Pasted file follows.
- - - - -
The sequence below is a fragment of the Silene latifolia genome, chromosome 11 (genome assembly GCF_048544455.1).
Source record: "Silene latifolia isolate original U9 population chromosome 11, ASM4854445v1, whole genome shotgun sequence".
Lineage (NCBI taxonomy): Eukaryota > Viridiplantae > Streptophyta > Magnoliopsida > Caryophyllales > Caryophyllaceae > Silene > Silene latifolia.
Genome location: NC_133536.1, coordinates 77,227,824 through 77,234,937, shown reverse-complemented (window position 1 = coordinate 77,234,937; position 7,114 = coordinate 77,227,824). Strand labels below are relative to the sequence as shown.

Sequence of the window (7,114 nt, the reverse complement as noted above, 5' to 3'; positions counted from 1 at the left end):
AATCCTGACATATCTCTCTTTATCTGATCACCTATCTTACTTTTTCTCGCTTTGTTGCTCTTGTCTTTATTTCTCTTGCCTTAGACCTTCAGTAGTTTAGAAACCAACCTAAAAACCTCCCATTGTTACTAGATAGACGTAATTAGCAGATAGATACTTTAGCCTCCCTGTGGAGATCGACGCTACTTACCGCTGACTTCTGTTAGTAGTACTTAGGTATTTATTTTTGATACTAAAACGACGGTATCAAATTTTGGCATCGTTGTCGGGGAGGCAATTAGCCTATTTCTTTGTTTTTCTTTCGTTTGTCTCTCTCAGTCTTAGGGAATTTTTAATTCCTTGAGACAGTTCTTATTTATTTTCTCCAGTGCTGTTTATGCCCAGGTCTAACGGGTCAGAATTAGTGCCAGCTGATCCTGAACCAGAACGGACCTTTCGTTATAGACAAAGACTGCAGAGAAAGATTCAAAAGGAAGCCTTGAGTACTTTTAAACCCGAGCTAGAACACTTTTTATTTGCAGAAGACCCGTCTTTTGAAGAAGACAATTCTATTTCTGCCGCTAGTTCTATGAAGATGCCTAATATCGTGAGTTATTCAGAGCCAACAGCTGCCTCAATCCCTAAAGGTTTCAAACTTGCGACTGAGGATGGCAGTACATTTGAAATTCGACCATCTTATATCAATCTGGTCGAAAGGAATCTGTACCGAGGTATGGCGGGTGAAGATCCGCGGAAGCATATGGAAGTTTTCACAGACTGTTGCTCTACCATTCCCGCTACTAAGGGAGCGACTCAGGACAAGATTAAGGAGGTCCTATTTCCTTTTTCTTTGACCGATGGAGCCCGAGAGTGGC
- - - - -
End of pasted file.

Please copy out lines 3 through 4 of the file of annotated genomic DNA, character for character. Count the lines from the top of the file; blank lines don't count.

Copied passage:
Lineage (NCBI taxonomy): Eukaryota > Viridiplantae > Streptophyta > Magnoliopsida > Caryophyllales > Caryophyllaceae > Silene > Silene latifolia.
Genome location: NC_133536.1, coordinates 77,227,824 through 77,234,937, shown reverse-complemented (window position 1 = coordinate 77,234,937; position 7,114 = coordinate 77,227,824). Strand labels below are relative to the sequence as shown.